• Series-parallel zener-resistor arrangement should solve your needs and be tolerant to first order faults. – winny Jul 8 '18 at 14:30

The circuit needs to be verified formally against failures of single components and component ratings against EN60079 regulations (see §7.6d of IEC 60079-11 Ed 6). Countable faults and infallible assembles are explicitly requiring that the circuit is well known and each source of fault is described in detal. ICs. are explicitly banned for the purpose.

It sounds like you are trying to build a zener barrier and zener barriers use two zeners for category i(b) and three zeners for i(a) intrinsic safetly category. Zeners are not regarded as infallible and barrier designers use more than one and each one is individually rated to perform without the others.

Zeners of course fail (they are not regarded as infallible) and the same is true for ICs so, I would avoid the problem you appear to be creating for yourself and work along the lines of using an IC and duplicating or triplicating the circuit in order to reach the level of intrinsic safety required for the device.

ICs are NOT explicitly banned BTW.

• Thank you for your reply. What you write about zener and infallible assemblies of diodes is well known. Using ICs as countable faults looks not feasible according to requirement of EN60079-11. I could be wrong (and I hope so). May I ask you if you have proof that ICs can be treated as a countable fault against EN60079-11? – Fab Jul 8 '18 at 15:01
• I've used duplicate transistor and op-amp circuits for an i(b) application that was approved by BASEEFA back in the late 80s. I don't have copies of the I.S. requirements any more so I'm stuck as to being able to read chapter and verse on the subject. – Andy aka Jul 8 '18 at 15:13
• You may look at Intertek's interpretation here: intertek.com/uploadedFiles/Intertek/Divisions/… (page 6 § 3). I've seen implementation with ICs but IC approach should not have been accepted according to this strict interpretation. This was also the position of a member of a member of TC 31 we've discussed with – Fab Jul 8 '18 at 15:19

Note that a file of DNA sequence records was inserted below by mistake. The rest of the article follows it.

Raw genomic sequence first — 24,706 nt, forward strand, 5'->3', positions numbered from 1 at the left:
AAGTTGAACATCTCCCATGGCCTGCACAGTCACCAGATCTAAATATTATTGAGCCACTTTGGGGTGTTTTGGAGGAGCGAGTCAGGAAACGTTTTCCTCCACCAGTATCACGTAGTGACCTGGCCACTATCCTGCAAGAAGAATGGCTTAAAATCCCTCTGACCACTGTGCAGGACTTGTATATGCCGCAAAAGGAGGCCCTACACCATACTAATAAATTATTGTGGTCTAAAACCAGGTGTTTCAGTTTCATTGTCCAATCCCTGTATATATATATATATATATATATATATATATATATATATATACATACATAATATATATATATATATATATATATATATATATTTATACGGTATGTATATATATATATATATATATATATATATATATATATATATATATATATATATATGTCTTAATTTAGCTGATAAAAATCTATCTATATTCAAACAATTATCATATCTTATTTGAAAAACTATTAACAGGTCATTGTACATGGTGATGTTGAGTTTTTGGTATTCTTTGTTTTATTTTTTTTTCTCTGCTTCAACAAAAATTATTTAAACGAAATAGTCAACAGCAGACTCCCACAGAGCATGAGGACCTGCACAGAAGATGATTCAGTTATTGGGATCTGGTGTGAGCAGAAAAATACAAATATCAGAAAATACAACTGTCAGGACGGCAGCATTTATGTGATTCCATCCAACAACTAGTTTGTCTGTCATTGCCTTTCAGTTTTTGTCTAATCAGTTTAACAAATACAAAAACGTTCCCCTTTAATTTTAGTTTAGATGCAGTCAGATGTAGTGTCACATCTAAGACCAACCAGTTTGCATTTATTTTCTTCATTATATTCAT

• I don't see anything in the link that worries me - they talk about zeners but that doesn't mean a circuit of adequate integrity couldn't perform a zener function. You should speak with the approval authority for your area (as I did back then). – Andy aka Jul 8 '18 at 15:31
• I was meaning this extract: "Any component or construction not complying with the standards is assumed to fail to open or short conditions. As far as the standard is concerned, a semiconductor is a diode, zener diode, FET, Transistor, or simple PN junction device. It does not include integrated circuits because what is inside the integrated circuit is an unknown. Integrated circuits are assumed to fault to any state between their pins and this is not considered as a countable fault." – Fab Jul 8 '18 at 15:33

There is a crowbar circuit in my copy of "The Art of Electronics" that may fulfill your requirements:

simulate this circuit – Schematic created using CircuitLab

I did a quick simulation with D1 being a 3.3V zener diode and it seemed to be working quite well.
Because you have 0.9V difference between guaranteed triggering and non-triggering you should not have too much problems with the "knee" of the zener diode I/V-curve.